An article by Oliver Wainwright on theguardian.com - Back to the art cave! Inside Switzerland's magical new gallery - reports on the new Muzeum Susch in Switzerland.
The rotating polished steel cylinder by Mirosław Bałka at Muzeum Susch. Photograph: Studio Stefano Graziani/courtesy Muzeum Susch, Art Stations Foundation CH
'Pebbles from a nearby riverbed form a chunky cobbled floor in the entrance to the new Muzeum Susch in Switzerland - the project is the brainchild of Grażyna Kulczyk, former wife of the late billionaire industrialist Jan Kulczyk - as if a tributary once flowed through the building. Maybe it still does. The sound of dripping water can be heard coming from the end of a corridor, where a shiny trickle snakes down a bare rock face. There are other strange things going on.
Peer through one opening and you find a gnarled column of earth plunging down into the basement, as if it's the remains of an archaeological dig. Another passage is encrusted with viscous white goo, forming stringy stalactites that lead to a curious cave downstairs.
In this beguiling new gallery in the Engadin valley, it is hard to tell where nature ends and artifice begins. It is located on the site of a 12th-century monastery, in a rambling complex of buildings that formerly housed a vicarage, hospice and brewery, and the architects Chasper Schmidlinand and Lukas Voellmy have concocted a magical place where the historic fabric, contemporary art and the raw geology of the landscape collide.'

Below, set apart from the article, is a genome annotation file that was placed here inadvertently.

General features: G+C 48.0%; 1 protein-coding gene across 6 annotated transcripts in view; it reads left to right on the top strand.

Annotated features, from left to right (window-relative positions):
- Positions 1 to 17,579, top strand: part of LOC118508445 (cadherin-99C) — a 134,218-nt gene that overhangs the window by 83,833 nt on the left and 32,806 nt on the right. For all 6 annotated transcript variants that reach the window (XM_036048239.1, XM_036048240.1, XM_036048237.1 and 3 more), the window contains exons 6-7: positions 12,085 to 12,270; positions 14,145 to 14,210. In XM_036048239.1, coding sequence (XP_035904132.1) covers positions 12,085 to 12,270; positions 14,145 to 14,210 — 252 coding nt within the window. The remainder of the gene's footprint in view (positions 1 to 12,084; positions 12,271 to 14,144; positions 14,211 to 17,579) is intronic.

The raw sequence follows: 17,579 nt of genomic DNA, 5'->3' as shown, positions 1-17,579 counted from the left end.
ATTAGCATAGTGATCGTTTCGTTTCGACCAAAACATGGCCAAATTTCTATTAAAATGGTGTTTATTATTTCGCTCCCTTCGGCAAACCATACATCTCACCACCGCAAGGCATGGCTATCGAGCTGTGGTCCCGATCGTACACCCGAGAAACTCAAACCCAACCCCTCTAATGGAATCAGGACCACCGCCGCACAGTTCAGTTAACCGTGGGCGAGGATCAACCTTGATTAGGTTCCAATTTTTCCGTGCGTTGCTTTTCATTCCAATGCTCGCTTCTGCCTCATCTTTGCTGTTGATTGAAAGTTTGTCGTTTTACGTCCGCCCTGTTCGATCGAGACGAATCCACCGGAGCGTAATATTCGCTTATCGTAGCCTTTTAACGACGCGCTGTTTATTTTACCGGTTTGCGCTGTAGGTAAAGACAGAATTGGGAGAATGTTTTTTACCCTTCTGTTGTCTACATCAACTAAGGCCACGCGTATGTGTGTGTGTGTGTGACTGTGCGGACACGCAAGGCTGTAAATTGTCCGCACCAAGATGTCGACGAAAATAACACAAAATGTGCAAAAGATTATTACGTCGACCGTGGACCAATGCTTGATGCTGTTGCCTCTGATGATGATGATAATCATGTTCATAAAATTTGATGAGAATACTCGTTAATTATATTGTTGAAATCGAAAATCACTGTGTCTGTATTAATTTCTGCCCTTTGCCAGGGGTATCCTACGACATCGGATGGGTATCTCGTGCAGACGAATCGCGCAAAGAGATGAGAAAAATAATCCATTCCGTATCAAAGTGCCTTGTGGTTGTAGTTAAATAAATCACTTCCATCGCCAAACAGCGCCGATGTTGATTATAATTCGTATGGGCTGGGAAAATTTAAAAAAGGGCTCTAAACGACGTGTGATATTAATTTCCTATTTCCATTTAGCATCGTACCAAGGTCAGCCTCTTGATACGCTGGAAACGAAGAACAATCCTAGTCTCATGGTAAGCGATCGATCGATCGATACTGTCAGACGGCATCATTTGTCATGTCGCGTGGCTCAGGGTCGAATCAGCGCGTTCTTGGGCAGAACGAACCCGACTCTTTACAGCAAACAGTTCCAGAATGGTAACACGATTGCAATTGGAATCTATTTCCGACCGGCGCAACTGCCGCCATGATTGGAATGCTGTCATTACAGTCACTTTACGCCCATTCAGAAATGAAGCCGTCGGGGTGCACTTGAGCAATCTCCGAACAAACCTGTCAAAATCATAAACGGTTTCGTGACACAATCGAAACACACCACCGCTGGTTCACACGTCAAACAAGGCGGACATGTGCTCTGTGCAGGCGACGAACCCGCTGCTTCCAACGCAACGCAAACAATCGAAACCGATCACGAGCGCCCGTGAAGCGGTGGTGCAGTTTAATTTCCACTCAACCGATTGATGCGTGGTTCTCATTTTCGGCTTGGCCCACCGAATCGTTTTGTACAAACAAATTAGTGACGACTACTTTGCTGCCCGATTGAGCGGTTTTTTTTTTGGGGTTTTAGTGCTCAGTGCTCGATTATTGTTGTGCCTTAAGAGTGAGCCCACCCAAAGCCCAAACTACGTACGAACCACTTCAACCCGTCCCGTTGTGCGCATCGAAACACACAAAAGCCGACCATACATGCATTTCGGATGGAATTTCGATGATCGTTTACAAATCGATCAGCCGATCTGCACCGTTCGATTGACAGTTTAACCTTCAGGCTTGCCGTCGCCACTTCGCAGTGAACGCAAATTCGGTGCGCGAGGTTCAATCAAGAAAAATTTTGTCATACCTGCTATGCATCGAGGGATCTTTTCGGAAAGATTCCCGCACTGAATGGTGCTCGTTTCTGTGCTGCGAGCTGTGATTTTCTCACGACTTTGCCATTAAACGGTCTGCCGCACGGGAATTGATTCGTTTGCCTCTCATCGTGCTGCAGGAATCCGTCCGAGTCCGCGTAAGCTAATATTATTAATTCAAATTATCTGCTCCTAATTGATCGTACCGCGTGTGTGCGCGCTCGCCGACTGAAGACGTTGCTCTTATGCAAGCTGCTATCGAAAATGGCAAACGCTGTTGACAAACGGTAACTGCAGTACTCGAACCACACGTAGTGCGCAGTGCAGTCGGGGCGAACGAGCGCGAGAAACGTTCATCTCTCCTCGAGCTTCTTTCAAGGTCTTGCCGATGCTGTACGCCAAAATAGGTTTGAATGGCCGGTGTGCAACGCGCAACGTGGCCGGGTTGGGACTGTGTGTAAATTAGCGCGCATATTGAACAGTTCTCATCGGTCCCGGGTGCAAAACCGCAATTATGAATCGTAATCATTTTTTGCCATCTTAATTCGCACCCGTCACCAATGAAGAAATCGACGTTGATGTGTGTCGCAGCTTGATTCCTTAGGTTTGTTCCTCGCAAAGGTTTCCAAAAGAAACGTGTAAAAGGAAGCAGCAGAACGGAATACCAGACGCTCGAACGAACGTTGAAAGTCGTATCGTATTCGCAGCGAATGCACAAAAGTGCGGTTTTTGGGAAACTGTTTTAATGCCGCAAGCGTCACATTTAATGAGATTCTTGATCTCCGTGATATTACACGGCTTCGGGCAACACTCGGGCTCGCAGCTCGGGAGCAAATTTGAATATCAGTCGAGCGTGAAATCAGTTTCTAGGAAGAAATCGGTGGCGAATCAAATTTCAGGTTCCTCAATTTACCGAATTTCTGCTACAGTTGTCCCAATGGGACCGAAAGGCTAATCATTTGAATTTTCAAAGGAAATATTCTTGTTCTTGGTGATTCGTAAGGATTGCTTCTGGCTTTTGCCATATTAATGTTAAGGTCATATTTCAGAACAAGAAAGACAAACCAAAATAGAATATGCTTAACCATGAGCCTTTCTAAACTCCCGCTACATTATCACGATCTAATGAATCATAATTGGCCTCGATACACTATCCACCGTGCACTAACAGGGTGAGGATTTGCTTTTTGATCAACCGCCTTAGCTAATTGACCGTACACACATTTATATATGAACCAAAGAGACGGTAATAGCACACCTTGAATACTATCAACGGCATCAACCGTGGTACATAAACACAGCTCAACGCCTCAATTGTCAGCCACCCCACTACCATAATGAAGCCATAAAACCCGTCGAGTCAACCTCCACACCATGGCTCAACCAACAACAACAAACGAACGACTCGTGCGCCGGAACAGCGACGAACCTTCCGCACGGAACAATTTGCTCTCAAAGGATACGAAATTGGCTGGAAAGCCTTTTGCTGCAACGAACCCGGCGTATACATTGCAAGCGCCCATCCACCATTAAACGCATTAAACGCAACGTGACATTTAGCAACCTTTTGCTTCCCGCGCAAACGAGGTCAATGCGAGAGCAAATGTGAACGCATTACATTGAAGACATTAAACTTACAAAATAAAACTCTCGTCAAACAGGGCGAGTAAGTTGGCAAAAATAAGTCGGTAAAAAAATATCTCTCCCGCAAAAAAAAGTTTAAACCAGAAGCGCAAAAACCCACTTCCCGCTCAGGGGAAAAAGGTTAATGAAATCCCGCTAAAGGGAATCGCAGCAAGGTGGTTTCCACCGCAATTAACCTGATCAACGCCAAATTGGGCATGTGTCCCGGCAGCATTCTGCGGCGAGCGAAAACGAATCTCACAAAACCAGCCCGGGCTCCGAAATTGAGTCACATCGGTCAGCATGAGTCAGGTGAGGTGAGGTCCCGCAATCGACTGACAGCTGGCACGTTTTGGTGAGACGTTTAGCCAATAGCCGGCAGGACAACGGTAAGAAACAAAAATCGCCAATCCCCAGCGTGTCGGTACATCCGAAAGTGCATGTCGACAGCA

Editor's note: Where art and geology collide; one wonders what our artistic ancestors would have made of this. Well, we know the caves were chosen - not all caves in Europe have Palaeolithic art - and the placement of the art was always considered - certain sections of the cave were selected and the art often incorporated the topography of the cave walls. It would seem that art and geology have always gone hand in hand.
Parts of the walls show clear signs of fire damage, with the stalagmites blackened or reddened, and fractured from the heat, leading researchers to suspect that the Neanderthals embedded fireplaces in the structures to illuminate the cave. Image: Etienne Fabre/SSAC
And not just paintings and engravings; what about structures? I am reminded of the structure (above) discovered 300m from the entrance to the Bruniquel cave, near the Pyrenees mountains in southwest France, deemed to be the work of Neanderthal builders who lived in the region more than 100,000 years before modern humans set foot in Europe.
A 3D reconstruction of the structures in the Bruniquel cave. Image: Xavier Muth/Get in Situ, Archeotransfert, Archeovision - SHS-3D
The structure is made from nearly 400 stalagmites stacked on top of one another to produce rudimentary walls on the cave floor.
Neanderthal cave-structures discovered